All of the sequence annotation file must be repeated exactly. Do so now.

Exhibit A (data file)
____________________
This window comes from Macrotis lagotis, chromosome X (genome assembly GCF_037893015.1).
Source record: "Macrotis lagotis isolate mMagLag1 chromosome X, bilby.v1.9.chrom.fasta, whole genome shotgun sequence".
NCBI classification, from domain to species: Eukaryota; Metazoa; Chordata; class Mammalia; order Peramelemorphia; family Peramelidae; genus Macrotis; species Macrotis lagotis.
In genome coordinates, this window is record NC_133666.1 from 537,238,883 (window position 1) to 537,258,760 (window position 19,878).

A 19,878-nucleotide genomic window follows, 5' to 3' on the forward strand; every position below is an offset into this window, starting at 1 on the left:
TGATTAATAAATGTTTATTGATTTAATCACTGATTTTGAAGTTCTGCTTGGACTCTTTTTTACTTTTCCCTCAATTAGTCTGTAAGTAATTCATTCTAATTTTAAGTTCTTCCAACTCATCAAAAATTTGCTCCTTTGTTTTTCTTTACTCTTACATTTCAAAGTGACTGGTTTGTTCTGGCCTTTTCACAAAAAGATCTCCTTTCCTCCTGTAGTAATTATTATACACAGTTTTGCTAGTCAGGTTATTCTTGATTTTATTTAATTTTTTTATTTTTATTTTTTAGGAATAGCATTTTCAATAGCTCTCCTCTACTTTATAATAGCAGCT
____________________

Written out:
This window comes from Macrotis lagotis, chromosome X (genome assembly GCF_037893015.1).
Source record: "Macrotis lagotis isolate mMagLag1 chromosome X, bilby.v1.9.chrom.fasta, whole genome shotgun sequence".
NCBI classification, from domain to species: Eukaryota; Metazoa; Chordata; class Mammalia; order Peramelemorphia; family Peramelidae; genus Macrotis; species Macrotis lagotis.
In genome coordinates, this window is record NC_133666.1 from 537,238,883 (window position 1) to 537,258,760 (window position 19,878).

A 19,878-nucleotide genomic window follows, 5' to 3' on the forward strand; every position below is an offset into this window, starting at 1 on the left:
TGATTAATAAATGTTTATTGATTTAATCACTGATTTTGAAGTTCTGCTTGGACTCTTTTTTACTTTTCCCTCAATTAGTCTGTAAGTAATTCATTCTAATTTTAAGTTCTTCCAACTCATCAAAAATTTGCTCCTTTGTTTTTCTTTACTCTTACATTTCAAAGTGACTGGTTTGTTCTGGCCTTTTCACAAAAAGATCTCCTTTCCTCCTGTAGTAATTATTATACACAGTTTTGCTAGTCAGGTTATTCTTGATTTTATTTAATTTTTTTATTTTTATTTTTTAGGAATAGCATTTTCAATAGCTCTCCTCTACTTTATAATAGCAGCT